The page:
Advertisers have been stopping their ads from appearing against a growing list of current-affairs keywords rather than have their brand appear alongside coverage of controversial political events. But advertisers shouldn’t discount political audiences completely – data from political campaigns can inform non-political advertising.
- Avoiding content that carries potentially negative connotations is not uncommon; agencies have been encouraging advertisers to avoid a broad list of bad news, from ‘Coronavirus’ to Trump’. Advertisers pulled ads from social media, news sites and TV within an hour of Trump supporters attacking the Capitol.
- The divisiveness that has accompanied President Trump’s politics has kept many advertisers away from news altogether. But his departure from the Whitehouse, has raised hopes that a more ‘brand safe’ Biden presidency will improve advertising prospects for news publishers.
- One American publisher at least is highlighting the potential for using data from political campaigns to target non-political advertising in their publications. Leading US magazine publisher Meredith sees data on political affiliation as a proxy for broader consumer interests ahead of ‘almost any other demographic information at their disposal’.
Turning a negative to a positive
Showing brand messaging next to related content has sat at the very heart of commercial publishing for as long as ad-funded publications have existed.
- Third-party tracking data encouraged advertisers to give up direct control of this context in return for unlimited reach. But scale couldn’t compensate for an increasing number of negative ad placements and brands have turned to keyword blocking to control their exposure.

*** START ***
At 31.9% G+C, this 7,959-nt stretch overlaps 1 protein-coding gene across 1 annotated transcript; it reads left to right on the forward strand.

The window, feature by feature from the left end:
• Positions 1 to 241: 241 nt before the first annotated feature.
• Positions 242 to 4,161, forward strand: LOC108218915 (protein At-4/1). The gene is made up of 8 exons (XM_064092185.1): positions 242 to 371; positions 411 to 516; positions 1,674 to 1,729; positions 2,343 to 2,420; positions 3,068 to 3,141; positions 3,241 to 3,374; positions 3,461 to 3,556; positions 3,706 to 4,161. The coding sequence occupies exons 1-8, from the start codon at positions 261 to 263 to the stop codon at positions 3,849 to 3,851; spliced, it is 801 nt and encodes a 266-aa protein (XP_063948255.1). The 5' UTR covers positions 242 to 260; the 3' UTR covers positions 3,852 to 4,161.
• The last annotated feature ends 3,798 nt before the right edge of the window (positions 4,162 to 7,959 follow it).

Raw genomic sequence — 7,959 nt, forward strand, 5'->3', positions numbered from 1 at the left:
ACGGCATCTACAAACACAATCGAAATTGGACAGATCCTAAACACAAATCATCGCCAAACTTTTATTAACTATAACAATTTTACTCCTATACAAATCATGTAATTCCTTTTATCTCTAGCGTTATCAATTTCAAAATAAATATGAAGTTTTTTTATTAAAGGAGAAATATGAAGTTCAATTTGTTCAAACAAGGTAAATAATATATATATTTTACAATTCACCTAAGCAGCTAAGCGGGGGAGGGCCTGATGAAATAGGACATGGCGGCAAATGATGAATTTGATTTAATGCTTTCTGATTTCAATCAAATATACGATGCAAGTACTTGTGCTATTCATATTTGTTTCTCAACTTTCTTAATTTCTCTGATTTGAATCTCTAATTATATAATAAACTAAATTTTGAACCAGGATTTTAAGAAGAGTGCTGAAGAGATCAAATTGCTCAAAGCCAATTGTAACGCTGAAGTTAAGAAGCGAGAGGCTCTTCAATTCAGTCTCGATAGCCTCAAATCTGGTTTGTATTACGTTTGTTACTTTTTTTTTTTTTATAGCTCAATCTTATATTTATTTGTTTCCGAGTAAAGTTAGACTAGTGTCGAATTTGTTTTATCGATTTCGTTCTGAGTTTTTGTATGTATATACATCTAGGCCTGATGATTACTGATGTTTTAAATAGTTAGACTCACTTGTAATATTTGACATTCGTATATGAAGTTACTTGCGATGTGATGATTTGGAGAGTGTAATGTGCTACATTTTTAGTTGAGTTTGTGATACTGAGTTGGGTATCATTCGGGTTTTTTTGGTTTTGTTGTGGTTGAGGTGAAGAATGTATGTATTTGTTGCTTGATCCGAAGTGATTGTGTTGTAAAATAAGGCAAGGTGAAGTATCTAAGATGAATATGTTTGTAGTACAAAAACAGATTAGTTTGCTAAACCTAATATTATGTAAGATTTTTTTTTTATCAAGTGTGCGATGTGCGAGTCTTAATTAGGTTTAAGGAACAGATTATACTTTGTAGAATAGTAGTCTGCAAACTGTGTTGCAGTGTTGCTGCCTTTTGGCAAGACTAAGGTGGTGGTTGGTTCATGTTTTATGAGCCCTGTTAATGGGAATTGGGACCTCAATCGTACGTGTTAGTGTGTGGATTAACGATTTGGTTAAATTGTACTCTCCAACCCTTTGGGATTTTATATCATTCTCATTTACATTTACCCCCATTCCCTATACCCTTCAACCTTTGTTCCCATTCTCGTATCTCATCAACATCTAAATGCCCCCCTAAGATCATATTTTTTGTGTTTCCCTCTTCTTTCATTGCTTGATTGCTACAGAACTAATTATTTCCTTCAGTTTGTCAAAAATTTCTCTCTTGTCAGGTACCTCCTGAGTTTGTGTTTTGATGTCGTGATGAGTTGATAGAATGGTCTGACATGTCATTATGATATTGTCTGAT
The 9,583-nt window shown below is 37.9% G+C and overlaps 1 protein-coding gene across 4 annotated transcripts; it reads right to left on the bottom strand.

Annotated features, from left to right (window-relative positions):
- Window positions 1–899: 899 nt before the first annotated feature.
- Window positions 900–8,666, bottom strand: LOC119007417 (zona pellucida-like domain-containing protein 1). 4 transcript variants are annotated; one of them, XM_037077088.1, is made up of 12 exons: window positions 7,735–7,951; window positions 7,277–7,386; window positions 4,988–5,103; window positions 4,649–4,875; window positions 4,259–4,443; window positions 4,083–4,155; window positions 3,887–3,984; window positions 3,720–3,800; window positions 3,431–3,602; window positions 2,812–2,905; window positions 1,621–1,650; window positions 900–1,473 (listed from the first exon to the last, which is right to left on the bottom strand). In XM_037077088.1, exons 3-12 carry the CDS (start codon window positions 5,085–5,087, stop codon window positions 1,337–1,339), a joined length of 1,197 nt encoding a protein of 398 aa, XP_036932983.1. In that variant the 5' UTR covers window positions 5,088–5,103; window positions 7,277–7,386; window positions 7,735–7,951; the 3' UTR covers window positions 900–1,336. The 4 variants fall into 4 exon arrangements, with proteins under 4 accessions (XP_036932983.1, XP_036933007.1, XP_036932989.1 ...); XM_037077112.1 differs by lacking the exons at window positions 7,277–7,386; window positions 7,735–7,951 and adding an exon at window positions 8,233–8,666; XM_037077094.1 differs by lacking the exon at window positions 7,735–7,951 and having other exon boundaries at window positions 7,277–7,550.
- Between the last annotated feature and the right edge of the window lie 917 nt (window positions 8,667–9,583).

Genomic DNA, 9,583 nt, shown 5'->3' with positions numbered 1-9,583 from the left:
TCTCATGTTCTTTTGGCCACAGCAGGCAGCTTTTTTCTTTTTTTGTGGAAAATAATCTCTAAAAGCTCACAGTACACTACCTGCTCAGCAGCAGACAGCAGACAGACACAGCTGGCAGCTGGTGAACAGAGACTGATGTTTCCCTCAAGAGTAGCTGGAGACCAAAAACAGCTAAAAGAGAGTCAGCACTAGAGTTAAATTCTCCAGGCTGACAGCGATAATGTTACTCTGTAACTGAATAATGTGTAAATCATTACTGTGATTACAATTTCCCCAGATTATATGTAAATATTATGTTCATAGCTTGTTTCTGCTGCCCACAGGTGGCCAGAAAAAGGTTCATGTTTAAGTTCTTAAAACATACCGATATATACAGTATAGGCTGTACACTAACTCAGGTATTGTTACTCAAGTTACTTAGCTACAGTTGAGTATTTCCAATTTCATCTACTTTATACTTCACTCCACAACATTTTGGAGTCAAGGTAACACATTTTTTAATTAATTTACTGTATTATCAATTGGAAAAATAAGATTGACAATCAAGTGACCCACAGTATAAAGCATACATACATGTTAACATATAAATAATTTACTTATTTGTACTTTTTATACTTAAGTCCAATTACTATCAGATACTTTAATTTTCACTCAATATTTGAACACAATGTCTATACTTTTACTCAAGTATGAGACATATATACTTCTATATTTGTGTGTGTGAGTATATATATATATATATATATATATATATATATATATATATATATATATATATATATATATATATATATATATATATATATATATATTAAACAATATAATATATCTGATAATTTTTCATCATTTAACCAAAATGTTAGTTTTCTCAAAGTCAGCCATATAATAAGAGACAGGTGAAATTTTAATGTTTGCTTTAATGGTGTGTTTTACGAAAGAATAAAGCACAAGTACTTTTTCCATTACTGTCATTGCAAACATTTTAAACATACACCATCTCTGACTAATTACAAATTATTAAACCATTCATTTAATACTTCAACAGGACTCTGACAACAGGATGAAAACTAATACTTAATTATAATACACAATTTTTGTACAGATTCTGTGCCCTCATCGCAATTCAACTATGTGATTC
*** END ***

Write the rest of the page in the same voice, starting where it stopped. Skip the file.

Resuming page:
- A less divided social and political scene would help current affairs publishers suffering from marketers aversion to bad news. But failing the outbreak of world peace, publishers need to find a way to work with the reality of current social norms and leveraging political data outside the political arena may provide one way forward.
- MNI Targeted Media, Meredith’s media planning and buying division, saw a 2200% increase in revenue amid record political campaign spending in 2020. Now the company is eyeing an opportunity to use about 1,000 new audience data segments generated from these campaigns to serve advertisers in non-political categories such as retail.
- With politics a passion point for people, marketers were able to build out existing demographic data with ‘psychographic and modality data’ that helped build a picture of audiences’ interests and their propensity to buy. MNI dug so deep into audience demographics to deliver political advertising campaigns it can now leverage the data across other categories.
Political advertising may not be as lucrative in other parts of the world as it is in the United States, but the lessons of leveraging multiple first-party datasets to secure brand budgets for targeted advertising are universal.
“Reaching the right audience and making sure you’re in front of the right people is really only 50% of the battle,” said MNI VP of digital, Matthew Fanelli. “Getting that granular is really what the holy grail is.”
And, as we reported recently, there is evidence to suggest that advertising on a favoured news site also brings positive reinforcement to advertiser messaging.